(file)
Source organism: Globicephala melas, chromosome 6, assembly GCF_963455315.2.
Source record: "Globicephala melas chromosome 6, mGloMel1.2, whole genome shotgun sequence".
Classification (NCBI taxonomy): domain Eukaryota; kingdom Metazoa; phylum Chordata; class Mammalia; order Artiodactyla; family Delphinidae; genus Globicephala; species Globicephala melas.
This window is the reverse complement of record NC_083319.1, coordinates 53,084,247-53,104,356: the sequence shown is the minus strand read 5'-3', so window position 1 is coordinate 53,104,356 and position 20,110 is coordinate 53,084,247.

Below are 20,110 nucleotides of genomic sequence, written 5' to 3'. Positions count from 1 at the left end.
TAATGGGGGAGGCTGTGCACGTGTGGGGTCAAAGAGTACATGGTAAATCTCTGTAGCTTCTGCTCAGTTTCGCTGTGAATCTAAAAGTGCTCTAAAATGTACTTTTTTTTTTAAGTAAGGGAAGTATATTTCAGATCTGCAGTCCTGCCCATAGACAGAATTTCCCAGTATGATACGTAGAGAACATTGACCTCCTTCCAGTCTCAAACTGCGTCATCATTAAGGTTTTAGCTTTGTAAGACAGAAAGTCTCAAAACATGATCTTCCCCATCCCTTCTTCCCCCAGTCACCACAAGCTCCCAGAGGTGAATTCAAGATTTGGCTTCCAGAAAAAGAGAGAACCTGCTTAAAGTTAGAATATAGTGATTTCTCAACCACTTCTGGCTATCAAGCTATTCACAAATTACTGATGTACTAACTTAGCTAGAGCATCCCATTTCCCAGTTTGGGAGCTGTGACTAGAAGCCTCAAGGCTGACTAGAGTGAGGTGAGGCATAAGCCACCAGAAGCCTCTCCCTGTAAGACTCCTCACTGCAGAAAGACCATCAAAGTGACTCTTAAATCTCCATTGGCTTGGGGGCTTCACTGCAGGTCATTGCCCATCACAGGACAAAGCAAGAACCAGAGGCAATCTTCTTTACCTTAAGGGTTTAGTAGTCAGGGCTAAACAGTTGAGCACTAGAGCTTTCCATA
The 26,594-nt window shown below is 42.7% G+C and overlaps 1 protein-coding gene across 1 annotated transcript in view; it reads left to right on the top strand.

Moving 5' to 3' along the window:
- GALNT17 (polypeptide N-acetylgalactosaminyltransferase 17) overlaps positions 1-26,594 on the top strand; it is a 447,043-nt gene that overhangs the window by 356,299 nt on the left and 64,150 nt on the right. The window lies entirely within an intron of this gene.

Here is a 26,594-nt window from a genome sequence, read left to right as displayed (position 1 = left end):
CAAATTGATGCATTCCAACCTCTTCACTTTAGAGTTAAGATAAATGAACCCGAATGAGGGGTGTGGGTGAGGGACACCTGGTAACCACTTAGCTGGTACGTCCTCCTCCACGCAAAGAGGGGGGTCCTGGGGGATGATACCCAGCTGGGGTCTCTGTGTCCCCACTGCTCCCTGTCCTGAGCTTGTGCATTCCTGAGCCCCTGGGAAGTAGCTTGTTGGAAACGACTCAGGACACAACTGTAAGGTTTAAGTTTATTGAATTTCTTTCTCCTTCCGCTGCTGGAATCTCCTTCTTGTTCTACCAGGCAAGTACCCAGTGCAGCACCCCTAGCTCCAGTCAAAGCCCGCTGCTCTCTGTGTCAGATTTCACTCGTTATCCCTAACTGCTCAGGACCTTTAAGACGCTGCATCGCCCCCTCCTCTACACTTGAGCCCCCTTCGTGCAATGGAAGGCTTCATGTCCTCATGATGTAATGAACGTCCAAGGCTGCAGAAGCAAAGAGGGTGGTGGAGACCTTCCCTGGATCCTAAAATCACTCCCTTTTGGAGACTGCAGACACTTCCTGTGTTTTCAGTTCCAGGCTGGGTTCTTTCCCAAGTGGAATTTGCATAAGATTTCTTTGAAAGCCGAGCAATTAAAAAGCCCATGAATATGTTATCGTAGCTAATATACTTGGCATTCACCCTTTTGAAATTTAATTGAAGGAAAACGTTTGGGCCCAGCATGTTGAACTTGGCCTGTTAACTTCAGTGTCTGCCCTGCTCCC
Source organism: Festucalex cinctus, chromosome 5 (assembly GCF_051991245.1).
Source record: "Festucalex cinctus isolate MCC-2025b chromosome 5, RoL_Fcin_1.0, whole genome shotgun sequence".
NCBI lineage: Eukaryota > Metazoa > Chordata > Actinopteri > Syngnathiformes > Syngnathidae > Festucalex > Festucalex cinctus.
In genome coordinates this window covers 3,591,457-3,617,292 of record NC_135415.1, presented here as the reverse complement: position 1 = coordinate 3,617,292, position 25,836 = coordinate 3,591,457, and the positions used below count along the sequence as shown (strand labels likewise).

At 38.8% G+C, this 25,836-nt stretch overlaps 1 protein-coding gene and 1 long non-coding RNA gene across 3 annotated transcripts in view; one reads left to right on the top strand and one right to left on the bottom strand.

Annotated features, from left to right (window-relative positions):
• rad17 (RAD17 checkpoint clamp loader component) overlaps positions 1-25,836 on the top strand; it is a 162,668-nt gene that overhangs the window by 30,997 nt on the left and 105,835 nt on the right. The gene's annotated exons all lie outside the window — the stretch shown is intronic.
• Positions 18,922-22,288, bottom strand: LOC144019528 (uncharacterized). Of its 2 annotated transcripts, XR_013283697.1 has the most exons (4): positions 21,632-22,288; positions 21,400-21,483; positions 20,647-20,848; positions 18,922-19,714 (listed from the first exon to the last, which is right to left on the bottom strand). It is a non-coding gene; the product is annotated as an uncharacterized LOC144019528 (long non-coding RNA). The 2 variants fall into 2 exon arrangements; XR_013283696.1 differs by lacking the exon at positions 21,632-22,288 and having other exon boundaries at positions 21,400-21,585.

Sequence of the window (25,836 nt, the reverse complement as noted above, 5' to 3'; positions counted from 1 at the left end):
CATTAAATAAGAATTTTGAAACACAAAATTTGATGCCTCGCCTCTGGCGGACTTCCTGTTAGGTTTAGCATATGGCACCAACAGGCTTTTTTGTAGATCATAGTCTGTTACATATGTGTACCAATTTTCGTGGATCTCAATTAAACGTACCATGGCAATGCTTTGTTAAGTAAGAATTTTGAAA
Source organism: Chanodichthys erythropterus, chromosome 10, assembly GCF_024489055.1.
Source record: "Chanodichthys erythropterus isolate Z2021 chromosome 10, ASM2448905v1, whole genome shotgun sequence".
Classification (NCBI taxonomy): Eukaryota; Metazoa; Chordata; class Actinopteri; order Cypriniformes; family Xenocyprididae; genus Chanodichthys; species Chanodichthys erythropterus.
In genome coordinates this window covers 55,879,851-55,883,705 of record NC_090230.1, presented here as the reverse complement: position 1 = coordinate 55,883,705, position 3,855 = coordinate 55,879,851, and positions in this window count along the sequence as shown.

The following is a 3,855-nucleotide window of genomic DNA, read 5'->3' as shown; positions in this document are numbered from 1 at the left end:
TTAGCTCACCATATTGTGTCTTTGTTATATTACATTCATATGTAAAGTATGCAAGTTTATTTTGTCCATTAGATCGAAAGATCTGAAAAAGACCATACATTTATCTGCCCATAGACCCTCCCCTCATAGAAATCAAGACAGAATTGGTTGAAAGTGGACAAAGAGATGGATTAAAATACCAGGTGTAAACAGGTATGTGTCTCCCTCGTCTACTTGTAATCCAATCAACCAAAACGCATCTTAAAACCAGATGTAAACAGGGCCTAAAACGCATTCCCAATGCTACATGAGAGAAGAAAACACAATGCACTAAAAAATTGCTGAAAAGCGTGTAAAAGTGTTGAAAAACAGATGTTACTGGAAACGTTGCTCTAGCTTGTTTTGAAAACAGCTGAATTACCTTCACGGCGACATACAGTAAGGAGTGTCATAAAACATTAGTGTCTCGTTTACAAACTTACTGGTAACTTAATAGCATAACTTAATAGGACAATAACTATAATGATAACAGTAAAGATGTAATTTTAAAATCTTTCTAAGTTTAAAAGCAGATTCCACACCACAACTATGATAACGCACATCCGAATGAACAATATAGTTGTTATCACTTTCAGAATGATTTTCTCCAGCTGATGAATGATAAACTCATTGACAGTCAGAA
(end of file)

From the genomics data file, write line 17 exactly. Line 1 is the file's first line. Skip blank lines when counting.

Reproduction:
Annotated features, from left to right (window-relative positions):